Gulf of Mexico

Valued at near $5 billion, the Reading & Bates - Falcon merger leaves other Gulf of Mexico deepwater players, including now former deepwater leader Diamond Offshore, playing catch up. Falcon Drilling and Reading & Bates agreed to a handy (read tax-free) stock deal to create an offshore behemoth with no fewer that 14 rigs capable of drilling in deepwater and a solid fleet of jackups and barges.

R & B, Falcon merger sign of things to come

Valued at near $5 billion, the Reading & Bates - Falcon merger leaves other Gulf of Mexico deepwater players, including now former deepwater leader Diamond Offshore, playing catch up. Falcon Drilling and Reading & Bates agreed to a handy (read tax-free) stock deal to create an offshore behemoth with no fewer that 14 rigs capable of drilling in deepwater and a solid fleet of jackups and barges.

With decreased exploration costs and massively increased rig demand, opportunity is a matter of what company can get its hands on the largest number of mobile rigs quickest. In the midst of the deal, the two companies announced new agreements. (1) Falcon is planing a long-term contract in the deepwater Gulf featuring a new drillship conversion. (2) R&B inked a deal with Shell for a new generation ultra-deepwater moored semisubmersible, the RBS-6, under a firm five-year contract worth $335 million. The RBS-6 can operate in a moored configuration in water depths up to 8,000 ft. and will cost $235 million. There has been other pivotal action among drillers:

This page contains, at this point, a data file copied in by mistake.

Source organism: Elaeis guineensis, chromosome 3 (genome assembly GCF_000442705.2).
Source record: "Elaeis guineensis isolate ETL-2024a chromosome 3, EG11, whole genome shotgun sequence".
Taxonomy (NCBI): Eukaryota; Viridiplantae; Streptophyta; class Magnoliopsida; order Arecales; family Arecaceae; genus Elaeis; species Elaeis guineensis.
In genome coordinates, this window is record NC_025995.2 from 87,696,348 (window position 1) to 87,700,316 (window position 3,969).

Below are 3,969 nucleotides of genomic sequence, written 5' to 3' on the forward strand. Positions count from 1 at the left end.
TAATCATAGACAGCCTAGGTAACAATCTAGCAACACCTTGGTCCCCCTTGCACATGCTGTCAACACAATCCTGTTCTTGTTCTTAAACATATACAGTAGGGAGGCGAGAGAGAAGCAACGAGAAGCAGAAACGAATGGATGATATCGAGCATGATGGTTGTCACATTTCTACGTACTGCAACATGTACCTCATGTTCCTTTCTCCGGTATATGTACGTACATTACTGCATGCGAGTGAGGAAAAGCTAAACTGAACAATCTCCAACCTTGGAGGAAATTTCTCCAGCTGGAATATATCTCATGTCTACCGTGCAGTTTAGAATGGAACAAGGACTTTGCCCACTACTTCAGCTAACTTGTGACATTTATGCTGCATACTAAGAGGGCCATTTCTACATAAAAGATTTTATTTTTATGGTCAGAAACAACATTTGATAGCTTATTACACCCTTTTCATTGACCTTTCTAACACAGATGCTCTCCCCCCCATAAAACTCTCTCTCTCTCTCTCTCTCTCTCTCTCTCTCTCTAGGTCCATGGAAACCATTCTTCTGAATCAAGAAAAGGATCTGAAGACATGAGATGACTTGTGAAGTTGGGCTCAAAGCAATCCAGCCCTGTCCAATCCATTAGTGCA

• Global Marine: The company is purchasing two third-generation semis for $250 million. The company can afford it; in fact, Standard & Poor's moved to upgrade Global's credit rating to BB.
  • Diamond Offshore: Diamond Offshore is performing so well, it chose to split its stock - valued at about $80, a little more than twice the sector average - to make accessible to smaller investors.
  • Noble Drilling: The firm's aggressive 10 million share stock buyback has driven it's book value up several dollars in the last couple of months.
  • Ensco: The firm recently received two contracts for the jackup Ensco Rig 37 for a record $80,000 a day.

Day rates unhindered by negative forecasts

The recent forecasts have had little impact on drilling day rates in the US Gulf. The International Energy Agency announced there was too much crude oil, despite rising demand, and analysts immediately began running scenarios of crude dropping $3 a barrel.

Also, analysts are watching Canada, worried that new pipelines and rising gas imports will reinflate the US gas bubble. A third factor is the US NOAA prediction of the worst El Ni?o weather event in 50 years.

Despite these, day rates continue to rise and the stock market is starting to take note. As a sector traditionally lashed to the fluctuating price of crude, drilling companies seem finally to be defining their own value based in the dynamics of the market, rather than an association with downstream commodity pricing.

Welcome to Florida- now go home